DISEASE DEADLY TO BATS CONFIRMED IN GEORGIA
ATLANTA (March 12, 2013) – The disease that has killed millions of bats in the eastern U.S. has been confirmed for the first time in Georgia.
The Georgia Department of Natural Resources, the National Park Service and the U.S. Fish and Wildlife Service announced today that bats with white-nose syndrome were found recently at two caves in Dade County.
A National Park Service biologist and volunteers discovered about 15 tri-colored bats with visible white-nose symptoms in a Lookout Mountain Cave at Chickamauga and Chattanooga National Military Park in late February. On March 5, a group led by a Georgia DNR biologist also found tri-colored bats with visible symptoms in Sittons Cave at Cloudland Canyon State Park.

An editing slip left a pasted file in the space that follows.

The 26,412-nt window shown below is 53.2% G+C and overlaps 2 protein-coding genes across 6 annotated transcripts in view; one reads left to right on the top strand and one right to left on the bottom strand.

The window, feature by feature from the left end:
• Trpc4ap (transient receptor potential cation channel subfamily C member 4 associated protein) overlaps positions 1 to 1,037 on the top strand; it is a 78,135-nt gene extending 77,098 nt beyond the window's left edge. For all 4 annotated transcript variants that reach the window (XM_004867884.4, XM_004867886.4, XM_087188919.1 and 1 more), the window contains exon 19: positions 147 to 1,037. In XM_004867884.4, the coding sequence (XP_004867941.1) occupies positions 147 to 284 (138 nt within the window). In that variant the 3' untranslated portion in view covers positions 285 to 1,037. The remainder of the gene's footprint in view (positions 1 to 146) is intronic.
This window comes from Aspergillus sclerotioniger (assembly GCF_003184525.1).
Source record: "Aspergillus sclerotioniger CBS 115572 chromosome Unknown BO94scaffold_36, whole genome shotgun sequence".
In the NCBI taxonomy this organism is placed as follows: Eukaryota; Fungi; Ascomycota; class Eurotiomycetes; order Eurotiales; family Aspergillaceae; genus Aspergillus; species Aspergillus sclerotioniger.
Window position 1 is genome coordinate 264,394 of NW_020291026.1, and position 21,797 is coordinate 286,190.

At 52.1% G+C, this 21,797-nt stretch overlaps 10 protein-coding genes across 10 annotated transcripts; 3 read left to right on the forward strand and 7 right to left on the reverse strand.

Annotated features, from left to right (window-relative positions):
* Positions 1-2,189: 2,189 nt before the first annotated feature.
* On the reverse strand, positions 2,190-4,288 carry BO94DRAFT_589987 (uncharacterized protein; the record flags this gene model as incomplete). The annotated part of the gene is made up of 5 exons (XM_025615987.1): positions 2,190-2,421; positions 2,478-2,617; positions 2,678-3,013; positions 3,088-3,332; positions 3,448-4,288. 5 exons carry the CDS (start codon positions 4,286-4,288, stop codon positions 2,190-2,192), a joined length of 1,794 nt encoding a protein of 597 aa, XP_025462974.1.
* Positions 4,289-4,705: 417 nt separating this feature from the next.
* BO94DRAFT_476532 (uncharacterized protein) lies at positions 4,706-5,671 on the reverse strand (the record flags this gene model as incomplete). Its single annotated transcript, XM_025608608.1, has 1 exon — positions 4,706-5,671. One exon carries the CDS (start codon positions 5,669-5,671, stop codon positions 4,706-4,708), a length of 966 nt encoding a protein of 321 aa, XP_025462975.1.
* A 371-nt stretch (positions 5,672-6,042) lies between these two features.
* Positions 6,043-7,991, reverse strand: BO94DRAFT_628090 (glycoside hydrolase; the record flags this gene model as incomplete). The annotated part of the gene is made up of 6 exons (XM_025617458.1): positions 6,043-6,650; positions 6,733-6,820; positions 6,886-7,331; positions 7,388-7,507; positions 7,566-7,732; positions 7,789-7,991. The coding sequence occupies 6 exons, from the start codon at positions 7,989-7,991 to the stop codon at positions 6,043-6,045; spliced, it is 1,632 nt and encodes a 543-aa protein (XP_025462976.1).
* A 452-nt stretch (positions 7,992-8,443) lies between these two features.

A bat from each northwest Georgia site was sent to the Southeastern Cooperative Wildlife Disease Study in Athens. Histopathology confirmed both bats had white-nose syndrome.
The name describes a white fungus, Geomyces destructans, often found on the muzzles, ears and wings of infected bats. White-nose, or WNS, spreads mainly through bat-to-bat contact. There is no evidence it infects humans or other animals. But spores may be carried cave-to-cave by people on clothing or gear.
|tri-colored bat infected with deadly white-nose syndrome|
Image by Pete Pattavina, USFWS, Bugwood.org